You know what’s really fun? Listening to your husband try to say fun new words like muhammara and za’atar. To be fair, it wasn’t until a few days ago that I even read the word muhammara let alone ate it or said it out loud and za’atar is a little funky with that apostrophe.
It’s mu (like in mud) ha (like in hum) mar (like in mark) a (like in uhhh) and za (like the end of pizza) a (this is silent… don’t say it) tar (like the black sticky stuff).
I’m not a linguist folks. I just like words. And food. Always food.
If you haven’t heard of muhammara, don’t worry because you’re in good company. Muhammara is a dip that originated in Aleppo, Syria but is found in many Turkish and Lebanese cuisines. It’s actually used in a LOT of their dishes and is a quite common condiment on many tables in that region.
I blame hummus for the lack of knowledge of all the delicious international dips out there. We’re OBSESSED with hummus and sometimes we don’t want to step out of our delicious hummus box. Don’t get me wrong, I like hummus just as much as the next food blogger, but let’s broaden our horizons friends!
What caught my eye with muhammara was the use of roasted red peppers (#roastallthethings) and pomegranate molasses. I’ve never seen or heard of pomegranate molasses, so I was intrigued. Unfortunately, when I decided to try my hand at this dip I didn’t have any pomegranates but I did have cranberries, so I made a few adjustments. I also didn’t use bread crumbs, so this isn’t a traditional muhammara. Don’t hurt me!
Also, please go to your nearest spice store and buy all the za’atar. I got mine from The Spice House in Chicago and I can’t stop putting it on everything I eat. This Middle Eastern spice mix is just so different than most of the stuff I normally eat and I love it. It has things like sesame seeds, thyme, sumac, and hyssop. Hyssop folks! Have you ever eaten hyssop?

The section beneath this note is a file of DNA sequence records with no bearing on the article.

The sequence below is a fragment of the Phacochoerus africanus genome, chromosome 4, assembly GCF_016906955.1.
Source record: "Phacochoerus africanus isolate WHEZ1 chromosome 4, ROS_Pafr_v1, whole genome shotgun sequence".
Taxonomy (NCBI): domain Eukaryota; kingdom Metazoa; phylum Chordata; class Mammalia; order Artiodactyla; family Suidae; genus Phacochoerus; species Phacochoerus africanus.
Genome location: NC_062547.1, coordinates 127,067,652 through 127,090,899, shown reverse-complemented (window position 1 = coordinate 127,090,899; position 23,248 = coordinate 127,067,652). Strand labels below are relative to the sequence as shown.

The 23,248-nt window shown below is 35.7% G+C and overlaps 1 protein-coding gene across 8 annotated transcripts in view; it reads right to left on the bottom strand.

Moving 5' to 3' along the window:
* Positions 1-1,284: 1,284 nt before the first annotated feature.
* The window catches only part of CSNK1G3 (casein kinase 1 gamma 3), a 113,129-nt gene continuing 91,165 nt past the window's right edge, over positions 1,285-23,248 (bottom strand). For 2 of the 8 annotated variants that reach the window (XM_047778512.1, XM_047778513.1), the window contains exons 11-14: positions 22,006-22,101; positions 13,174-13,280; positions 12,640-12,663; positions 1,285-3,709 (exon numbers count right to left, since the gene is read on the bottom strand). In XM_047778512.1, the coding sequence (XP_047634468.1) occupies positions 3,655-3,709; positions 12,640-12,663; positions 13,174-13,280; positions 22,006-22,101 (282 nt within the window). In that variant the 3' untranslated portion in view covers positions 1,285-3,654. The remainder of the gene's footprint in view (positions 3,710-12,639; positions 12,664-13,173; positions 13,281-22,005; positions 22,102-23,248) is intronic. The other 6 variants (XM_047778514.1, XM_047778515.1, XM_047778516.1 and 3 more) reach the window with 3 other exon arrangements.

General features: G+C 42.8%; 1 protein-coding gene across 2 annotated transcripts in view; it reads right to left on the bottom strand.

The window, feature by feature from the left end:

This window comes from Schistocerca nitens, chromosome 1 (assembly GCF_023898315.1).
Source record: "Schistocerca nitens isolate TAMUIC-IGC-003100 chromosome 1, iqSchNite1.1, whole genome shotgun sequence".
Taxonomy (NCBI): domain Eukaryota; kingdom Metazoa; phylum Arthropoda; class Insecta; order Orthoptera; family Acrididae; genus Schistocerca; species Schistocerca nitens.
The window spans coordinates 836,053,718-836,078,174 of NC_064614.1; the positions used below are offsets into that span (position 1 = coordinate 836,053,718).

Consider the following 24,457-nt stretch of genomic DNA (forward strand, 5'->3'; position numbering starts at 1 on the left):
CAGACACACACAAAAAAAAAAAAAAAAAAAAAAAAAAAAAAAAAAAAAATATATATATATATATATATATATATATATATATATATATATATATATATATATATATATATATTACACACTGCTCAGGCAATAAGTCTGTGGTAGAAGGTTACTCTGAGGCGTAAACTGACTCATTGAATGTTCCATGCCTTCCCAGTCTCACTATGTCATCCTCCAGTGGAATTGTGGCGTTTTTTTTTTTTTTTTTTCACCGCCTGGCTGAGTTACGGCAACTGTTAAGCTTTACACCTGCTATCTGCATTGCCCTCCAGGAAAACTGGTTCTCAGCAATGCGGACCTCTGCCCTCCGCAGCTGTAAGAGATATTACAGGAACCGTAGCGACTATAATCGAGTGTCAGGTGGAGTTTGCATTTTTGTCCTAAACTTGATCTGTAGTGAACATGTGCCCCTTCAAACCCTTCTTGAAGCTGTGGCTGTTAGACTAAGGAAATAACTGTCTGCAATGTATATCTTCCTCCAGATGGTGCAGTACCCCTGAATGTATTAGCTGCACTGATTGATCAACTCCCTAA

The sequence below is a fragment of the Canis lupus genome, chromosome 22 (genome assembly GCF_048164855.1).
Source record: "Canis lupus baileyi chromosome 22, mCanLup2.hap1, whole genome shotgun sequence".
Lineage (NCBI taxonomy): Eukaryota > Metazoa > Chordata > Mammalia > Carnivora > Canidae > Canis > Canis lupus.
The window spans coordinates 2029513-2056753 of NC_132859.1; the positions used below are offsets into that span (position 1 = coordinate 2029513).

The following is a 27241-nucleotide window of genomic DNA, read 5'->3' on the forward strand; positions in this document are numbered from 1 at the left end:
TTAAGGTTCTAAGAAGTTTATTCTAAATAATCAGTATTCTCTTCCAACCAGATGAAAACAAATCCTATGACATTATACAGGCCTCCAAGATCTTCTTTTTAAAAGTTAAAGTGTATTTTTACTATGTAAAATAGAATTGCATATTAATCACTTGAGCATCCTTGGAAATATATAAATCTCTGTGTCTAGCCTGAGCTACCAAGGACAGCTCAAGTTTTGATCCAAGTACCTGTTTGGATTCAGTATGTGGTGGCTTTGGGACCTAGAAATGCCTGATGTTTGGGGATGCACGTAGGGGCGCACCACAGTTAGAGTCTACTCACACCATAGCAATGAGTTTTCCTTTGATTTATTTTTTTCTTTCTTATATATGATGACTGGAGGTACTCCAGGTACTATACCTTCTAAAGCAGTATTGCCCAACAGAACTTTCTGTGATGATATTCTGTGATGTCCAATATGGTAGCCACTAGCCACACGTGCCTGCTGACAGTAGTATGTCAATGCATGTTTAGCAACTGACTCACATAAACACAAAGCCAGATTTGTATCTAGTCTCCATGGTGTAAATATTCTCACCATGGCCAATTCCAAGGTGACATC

Ok, enough raving about muhammara and za’atar, let’s actually eat it!
- 1 cup walnut pieces
- 2 red bell peppers
- juice of half a lemon
- 1 tsp cumin
- 1 tbsp cranberry syrup (recipe below OR use pomegranate molasses)
- 1/4 cup olive oil
- 1 tsp sea salt
** For the cranberry syrup: Combine 1/2 cup cranberries (I used frozen), 1/2 cup water, and 3 tbsp coconut sugar in a small pot and bring to a boil. Lower to a simmer and cook until liquid has reduced by half. Blend until smooth and let cool. Store extra in the fridge and use on pancakes, oatmeal, or in smoothies! **
- Roast the bell peppers. I did this by placing in the broiler and rotating the peppers every few minutes until blackened on all sides. Remove from broiler and place peppers under a glass bowl for 10 minutes. Remove from the bowl and gently remove the skin on each pepper.
- While peppers are roasting and cooling, toast the walnuts in a dry saute pan. Place them in a food processor.
- Add the rest of the ingredients EXCEPT the olive oil. Pulse a few times until everything is a little crumbly. Then, turn the food processor on and drizzle the olive oil in until nice and creamy.
- Taste and adjust the salt/lemon/cranberry syrup as needed. Store in airtight container in the fridge for up to a week.
Za’atar Pita Chips
- 2-3 pita pockets, cut into wedges
- 2 tbsp coconut oil
- 2-3 tsp za’atar
- sea salt
- Preheat oven to 400 and line a baking sheet with parchment paper or Silpat. Place coconut oil in a small dish and add the za’atar to the oil. Stir to combine and let it sit for a minute.
- Arrange the pita chips in an even layer on the sheet. Brush both sides of each chip with a little of the coconut oil mixture. Sprinkle with sea salt.
- Bake for about 10 minutes or until crispy. Let the chips cool before eating!